This brings us back to Durkheim. While farmers need all kinds of investment, credit and technology support they can get, there is another factor in the farmers' suicides that is being less discussed. There is a standard assumption that villages are bound by strong communal bonds and ties of sharing, while urban existence is individualistic and selfish. But one of the striking things about much of rural India, especially in those states that have experienced profound change is this: both economic and social decisionmaking is becoming more individualized. Surveys done in districts with high farmer suicides suggest that they were pretty much on their own: most people, including their own family members, did not have intimations of the depth of their economic problems or suffering.
As they are drawn into wider and more extensive chains of dependency on outside forces: the state and the market, structures of cooperation within villages begin to weaken. But perhaps the most dramatic illustration of the kind of anomie facing most farmers is this: the lack of a real associational life in which they can participate and be recognized. It is absolutely astonishing that the depth of crisis in these districts has not produced anything resembling an agrarian movement, or new forms of farmers' associations. For all the talk of rural India, the slogan 'Jai kisan' seems like a relic of history, farmers' movements have been more or less moribund for a number of years now, kisan rallies have become pale shadows of their own past and there are few farmer leaders who can seem to articulate the problem.
It is almost as if the occupational identity of being a farmer in some areas is being dissolved, because it has nothing but individual will to sustain it. Despite the increasing representation of 'agriculturists' in parliament, farmers are recognized only as abstractions. Political parties that built there support bases amongst farmers like the Lok Dal or the Nationalist Congress Party, now control the oligarchic nexus of the state, cooperative banks, marketing boards that marginalize farmers even further. State-level organizations like the Rashtriya Ryotu Sangh in Karnataka are too ineffective. It should be a matter of considerable disquiet that while agriculture is a state subject, the Centre will now be taking some of the most fateful decisions for Indian agriculture as part of international trade negotiations. Whatever one's views on the globalization of Indian agriculture, there is something disturbing about the way in which the issue of agriculture will be further taken out of the rough-and-tumble of state politics, under the pretext of the treaty powers of the Central government. There are no movements or occupational groups connecting their identity as farmers to the rest of society.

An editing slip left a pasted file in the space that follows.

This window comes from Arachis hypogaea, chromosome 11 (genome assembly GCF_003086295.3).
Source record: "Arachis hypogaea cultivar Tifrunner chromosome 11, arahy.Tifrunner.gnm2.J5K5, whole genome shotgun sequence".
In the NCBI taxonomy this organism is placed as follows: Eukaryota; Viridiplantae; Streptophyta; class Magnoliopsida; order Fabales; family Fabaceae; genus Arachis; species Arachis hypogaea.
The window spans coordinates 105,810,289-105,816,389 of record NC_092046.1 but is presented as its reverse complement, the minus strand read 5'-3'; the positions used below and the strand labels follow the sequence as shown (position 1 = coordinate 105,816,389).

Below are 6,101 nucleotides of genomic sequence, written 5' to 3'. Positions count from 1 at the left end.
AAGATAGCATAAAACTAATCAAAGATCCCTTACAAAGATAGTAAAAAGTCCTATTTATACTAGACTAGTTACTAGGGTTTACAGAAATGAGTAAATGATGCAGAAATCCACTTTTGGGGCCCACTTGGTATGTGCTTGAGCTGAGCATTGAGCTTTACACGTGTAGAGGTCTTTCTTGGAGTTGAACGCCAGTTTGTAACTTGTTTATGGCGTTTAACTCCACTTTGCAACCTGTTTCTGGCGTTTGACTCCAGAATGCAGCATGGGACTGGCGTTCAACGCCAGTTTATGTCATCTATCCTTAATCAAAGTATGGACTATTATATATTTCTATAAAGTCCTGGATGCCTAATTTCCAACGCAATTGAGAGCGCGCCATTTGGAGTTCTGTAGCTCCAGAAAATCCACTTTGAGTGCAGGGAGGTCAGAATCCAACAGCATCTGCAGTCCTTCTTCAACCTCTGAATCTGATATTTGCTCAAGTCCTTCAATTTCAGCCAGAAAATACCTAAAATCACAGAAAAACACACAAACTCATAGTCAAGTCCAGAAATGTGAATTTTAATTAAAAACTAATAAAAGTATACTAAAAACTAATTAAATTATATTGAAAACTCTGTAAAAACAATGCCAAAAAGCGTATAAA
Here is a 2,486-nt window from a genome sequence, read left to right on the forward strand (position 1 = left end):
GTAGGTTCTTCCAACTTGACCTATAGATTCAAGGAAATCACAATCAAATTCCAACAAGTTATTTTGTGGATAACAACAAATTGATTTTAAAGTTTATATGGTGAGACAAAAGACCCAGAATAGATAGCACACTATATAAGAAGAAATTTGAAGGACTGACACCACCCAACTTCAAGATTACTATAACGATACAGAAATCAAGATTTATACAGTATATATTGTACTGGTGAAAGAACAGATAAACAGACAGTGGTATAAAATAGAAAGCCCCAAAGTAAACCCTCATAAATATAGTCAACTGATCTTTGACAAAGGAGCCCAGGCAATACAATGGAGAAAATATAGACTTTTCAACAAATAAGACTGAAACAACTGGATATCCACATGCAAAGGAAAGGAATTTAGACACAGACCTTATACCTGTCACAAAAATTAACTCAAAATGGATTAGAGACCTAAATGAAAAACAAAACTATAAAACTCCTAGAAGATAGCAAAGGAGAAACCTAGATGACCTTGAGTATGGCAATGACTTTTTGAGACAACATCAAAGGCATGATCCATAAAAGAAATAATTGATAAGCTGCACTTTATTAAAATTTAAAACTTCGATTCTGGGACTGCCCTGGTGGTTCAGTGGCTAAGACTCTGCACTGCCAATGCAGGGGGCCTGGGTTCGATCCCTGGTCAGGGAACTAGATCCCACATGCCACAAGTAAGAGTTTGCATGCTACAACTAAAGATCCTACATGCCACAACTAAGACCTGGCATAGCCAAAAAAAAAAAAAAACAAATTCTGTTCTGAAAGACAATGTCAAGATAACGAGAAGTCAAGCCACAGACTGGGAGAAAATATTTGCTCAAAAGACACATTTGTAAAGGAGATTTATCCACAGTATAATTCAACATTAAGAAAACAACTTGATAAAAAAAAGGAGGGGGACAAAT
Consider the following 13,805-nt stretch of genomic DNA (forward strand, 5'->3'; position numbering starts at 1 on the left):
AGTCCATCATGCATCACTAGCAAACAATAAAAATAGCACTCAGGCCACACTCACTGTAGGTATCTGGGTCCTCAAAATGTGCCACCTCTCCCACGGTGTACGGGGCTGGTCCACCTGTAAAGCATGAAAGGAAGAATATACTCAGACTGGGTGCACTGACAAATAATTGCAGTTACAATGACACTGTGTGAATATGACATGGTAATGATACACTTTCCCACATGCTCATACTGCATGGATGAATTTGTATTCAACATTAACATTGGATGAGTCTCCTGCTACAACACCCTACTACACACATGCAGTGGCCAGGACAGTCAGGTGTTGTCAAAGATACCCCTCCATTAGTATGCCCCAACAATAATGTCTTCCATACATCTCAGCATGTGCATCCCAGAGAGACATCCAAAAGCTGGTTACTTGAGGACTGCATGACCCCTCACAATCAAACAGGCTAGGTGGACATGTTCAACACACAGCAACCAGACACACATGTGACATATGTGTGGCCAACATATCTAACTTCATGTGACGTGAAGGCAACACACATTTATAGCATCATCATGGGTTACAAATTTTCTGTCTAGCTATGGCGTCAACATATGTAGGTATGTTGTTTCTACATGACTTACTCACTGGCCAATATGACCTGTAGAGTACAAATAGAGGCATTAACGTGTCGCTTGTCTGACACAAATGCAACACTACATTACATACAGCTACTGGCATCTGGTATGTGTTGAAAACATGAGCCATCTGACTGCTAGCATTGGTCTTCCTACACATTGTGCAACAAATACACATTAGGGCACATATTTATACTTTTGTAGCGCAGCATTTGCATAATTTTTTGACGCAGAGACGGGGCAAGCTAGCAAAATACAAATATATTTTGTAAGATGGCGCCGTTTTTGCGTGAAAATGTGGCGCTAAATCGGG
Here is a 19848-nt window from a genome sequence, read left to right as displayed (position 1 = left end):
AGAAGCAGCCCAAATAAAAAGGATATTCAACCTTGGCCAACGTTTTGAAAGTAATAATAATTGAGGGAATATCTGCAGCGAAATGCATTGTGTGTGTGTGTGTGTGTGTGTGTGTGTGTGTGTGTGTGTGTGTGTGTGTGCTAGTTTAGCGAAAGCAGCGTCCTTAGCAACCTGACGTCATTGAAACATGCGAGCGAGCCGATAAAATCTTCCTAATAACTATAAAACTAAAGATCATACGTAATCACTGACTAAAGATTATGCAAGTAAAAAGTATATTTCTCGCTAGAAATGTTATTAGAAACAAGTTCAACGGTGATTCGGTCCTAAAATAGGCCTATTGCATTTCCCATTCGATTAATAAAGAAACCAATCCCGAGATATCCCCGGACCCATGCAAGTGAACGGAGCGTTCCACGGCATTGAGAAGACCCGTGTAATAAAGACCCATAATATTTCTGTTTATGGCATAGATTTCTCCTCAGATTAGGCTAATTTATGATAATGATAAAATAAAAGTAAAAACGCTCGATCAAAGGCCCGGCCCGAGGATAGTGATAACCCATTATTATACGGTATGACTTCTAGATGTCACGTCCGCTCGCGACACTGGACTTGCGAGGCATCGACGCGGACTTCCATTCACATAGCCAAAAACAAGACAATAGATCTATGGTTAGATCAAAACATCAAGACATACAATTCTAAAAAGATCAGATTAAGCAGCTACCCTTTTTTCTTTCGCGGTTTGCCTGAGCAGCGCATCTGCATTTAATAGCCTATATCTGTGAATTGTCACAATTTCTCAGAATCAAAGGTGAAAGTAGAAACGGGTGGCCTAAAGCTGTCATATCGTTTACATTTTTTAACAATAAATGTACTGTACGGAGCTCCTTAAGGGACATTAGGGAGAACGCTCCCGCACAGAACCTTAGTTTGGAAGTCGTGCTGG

This is all by way of saying that while economic assistance and social support are necessary for farmers, the depth of their despair may be increased by their invisibility and lack of avenues for organized participation. Durkheim was right to think that it is not absolute levels of suffering that determine suicide rates but change. He was also right in thinking that change is better managed if individuals can acquire some semblance of collective control over their destinies. Shortage of credit is easily fixed, but the sense that your vocational identity is under assault and has no place in the unfolding drama of the country is much harder to repair.
Perhaps Sharad Pawar was being a shrewd politician when he sent the signal that ousting Jagmohan Dalmiya and taking control of Indian cricket was just about the most important thing he could do while he was agriculture minister. But it underlies the central social fact that forms the background to farmers' suicides: their anomie is enhanced because they are rendered invisible, their associational life is moribund and their political options closed.